Weeds in our Area (Part Fifty Seven) By Bob and Ena McIntyre – Garden Route Branch. Cotoneaster sp




Дата канвертавання18.04.2016
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Weeds in our Area (Part Fifty Seven)

By Bob and Ena McIntyre – Garden Route Branch.


Cotoneaster sp.
The Cotoneaster sp has its origins in the northern hemisphere. Two that have become invasive in our country came from China. Our su bjects are Cotoneaster franchetti (commonly known as orange cotoneaster) and C. pannosus (silver-leaf cotoneaster)(illustrated). The species belong to the Rosacea family. These plants are a familiar sight in almost every garden in our area and obviously they thrive here – our cooler and milder climate being a significant contributing factor. The plants have small flowers that are definitely not the reason for their popularity. Those arching sprays of brilliantly hued berries are simply stunning. Something for parents and grandparents with young children to bear in mind – those fruits with all the appeal, ingested in quantity are in fact poisonous. Clearly the berries are just as popular with our feathered friends (birds can eat many things we can’t) and herein lies some of the rub. Another interesting little red flag I came across was that during the eighties, the species’ potential for natural hybridization led to confusion among growers as to the true identities of some species, and C.X cornubius is listed as of “Garden” origin. Add to that the ease of seed germination and propagation from cuttings and layering and the recipe for invasion is to hand.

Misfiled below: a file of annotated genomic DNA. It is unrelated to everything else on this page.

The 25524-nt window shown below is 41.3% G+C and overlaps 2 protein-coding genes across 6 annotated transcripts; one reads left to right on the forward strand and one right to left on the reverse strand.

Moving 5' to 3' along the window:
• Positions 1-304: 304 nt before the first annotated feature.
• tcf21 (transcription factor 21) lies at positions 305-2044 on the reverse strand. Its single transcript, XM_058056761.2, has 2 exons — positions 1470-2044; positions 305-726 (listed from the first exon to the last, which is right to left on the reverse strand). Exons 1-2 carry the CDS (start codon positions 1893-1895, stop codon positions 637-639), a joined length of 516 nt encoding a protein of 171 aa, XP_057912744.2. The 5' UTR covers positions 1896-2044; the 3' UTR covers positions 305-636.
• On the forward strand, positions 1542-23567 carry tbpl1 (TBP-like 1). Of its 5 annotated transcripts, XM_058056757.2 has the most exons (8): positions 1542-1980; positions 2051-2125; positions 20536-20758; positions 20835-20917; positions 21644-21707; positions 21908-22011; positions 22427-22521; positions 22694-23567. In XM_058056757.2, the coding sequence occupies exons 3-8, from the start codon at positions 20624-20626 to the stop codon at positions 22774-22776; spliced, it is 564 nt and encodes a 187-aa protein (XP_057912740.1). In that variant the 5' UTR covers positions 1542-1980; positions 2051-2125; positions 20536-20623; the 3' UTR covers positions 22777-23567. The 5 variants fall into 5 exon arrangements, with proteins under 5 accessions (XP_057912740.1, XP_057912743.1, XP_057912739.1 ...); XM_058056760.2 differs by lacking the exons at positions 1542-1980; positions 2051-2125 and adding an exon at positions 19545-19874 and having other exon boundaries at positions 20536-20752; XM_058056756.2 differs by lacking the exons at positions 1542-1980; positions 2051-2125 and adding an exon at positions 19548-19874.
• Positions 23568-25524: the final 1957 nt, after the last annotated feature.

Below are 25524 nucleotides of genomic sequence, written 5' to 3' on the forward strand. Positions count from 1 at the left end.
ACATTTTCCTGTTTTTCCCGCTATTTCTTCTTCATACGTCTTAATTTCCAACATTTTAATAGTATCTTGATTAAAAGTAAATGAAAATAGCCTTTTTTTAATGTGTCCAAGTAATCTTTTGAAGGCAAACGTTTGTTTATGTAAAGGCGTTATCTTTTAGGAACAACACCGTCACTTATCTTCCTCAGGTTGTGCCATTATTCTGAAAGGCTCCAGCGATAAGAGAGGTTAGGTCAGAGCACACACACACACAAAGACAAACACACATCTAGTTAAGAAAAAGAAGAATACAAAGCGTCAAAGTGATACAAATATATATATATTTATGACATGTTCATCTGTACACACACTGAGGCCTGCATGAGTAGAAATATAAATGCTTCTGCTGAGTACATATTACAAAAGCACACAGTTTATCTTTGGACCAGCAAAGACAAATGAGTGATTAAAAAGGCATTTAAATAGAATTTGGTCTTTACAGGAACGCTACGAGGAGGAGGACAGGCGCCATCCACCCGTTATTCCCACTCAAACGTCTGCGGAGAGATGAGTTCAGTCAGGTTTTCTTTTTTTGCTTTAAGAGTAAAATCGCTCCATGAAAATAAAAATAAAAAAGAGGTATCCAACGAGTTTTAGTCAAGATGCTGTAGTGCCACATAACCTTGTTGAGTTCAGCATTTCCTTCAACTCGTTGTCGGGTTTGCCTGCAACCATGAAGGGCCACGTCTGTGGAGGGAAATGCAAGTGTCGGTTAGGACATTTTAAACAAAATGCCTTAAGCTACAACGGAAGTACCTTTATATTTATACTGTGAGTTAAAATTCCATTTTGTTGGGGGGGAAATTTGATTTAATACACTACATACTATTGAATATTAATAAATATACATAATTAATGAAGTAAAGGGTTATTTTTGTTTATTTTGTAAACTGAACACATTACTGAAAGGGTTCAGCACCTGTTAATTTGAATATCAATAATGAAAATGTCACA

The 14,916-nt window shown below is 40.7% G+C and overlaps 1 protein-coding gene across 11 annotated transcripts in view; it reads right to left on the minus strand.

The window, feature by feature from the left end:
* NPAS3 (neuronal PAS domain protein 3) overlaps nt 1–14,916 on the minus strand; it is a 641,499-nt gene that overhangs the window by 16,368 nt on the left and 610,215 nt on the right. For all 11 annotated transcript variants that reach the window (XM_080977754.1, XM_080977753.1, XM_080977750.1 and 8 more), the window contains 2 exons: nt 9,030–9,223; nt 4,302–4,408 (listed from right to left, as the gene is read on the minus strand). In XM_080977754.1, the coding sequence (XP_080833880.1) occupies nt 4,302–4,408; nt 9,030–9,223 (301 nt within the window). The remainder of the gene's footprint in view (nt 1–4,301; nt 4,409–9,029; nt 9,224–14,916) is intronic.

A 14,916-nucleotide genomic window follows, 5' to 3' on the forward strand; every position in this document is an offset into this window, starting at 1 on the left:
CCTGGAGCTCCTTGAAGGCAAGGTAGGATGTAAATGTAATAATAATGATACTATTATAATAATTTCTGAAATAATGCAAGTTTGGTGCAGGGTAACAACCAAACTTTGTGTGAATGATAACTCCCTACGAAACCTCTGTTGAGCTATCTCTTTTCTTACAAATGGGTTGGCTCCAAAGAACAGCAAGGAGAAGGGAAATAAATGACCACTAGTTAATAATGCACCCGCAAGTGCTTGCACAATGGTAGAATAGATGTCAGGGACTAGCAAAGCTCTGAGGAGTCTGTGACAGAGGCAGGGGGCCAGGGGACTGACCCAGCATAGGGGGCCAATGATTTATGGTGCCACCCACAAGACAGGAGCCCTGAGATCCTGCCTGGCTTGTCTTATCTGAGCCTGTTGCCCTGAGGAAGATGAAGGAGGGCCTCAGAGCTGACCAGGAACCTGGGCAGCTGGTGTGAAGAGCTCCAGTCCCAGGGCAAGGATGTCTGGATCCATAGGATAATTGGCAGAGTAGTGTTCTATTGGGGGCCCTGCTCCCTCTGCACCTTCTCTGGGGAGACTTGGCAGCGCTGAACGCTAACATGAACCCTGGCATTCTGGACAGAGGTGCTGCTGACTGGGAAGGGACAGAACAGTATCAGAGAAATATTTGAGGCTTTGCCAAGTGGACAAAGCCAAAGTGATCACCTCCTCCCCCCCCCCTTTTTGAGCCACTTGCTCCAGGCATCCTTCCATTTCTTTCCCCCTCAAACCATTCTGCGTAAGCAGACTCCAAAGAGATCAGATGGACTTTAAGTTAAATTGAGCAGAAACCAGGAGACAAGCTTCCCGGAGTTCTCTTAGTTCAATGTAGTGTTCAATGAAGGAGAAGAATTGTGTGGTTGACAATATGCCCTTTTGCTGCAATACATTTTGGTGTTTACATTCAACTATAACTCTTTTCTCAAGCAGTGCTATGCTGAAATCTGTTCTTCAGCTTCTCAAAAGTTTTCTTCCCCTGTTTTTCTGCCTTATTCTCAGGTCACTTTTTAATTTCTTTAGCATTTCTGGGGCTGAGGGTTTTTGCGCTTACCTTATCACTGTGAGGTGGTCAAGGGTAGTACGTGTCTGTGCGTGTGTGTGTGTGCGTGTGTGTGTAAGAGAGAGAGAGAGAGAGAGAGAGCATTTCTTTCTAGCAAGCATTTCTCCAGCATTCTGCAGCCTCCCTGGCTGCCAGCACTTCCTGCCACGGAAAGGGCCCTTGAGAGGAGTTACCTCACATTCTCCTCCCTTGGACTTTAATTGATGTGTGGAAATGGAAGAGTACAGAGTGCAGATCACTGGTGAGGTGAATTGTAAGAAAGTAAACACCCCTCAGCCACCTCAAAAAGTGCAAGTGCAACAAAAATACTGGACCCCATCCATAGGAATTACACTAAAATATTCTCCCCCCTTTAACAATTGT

Identification: Keen gardeners will already be familiar with these – so this is for the uninitiated. The plants grow into substantial shrubs with long gracefully arching branches without thorns. Generally the young branchlets and undersides of the leaves are densely “felty”. In time the grey-green foliage of Cotoneaster franchetti (commonly known as orange cotoneaster) becomes glabrous (without hairs) and shiny above, while the berries are orange-red in colour. C pannosus (silver-leaf cotoneaster) has dull-green foliage and its fruits are a dull deep red colour.
Invasive Status: The ease of propagation from seed and late summer cuttings underlie the Cotoneaster’s invasive status. To all intents and purpose they also appear to be disease and pest resistant. They are quick growers and invade forest margins, kloofs and riverbanks and also grassland. We have identified and removed adult specimens along Hillside road and seedlings in our own backyard. Cotoneaster species are potential transformers and are classified as declared Category 3 invaders (no trade or new plantings permitted).
Control: There is no herbicide registered for the control of Cotoneaster sp. Therefore use manual control, (hand-pull) for any seedlings and physically remove the entire plant in the case of mature specimens, whenever and wherever you come across escapees from home gardens.
Indigenous substitutes: Salvia africana-lutea (Beach salvia), Salvia africana-caerulea (Bloublomsalie), Salvia chamelaeaganea (Salie)(blue & white forms), Athanasia parviflora (Coulter bush), Tecoma capensis (4 colour forms), Leonotis leonorus (three colour forms)

References: “ALIEN WEEDS AND INVASIVE PLANTS” : Lesley Henderson. Copyright © 2001 Agricultural Research Council. Poisonous Plants of South Africa: Ben-Erik van Wyk et al. Ornamental Shrubs and Trees for gardens in Southern Africa: Una van der Spuy, The A-Z of Gardening in SA: W.G. Sheat, Flowering shrubs and Trees for SA Gardens: Sima Eliovson


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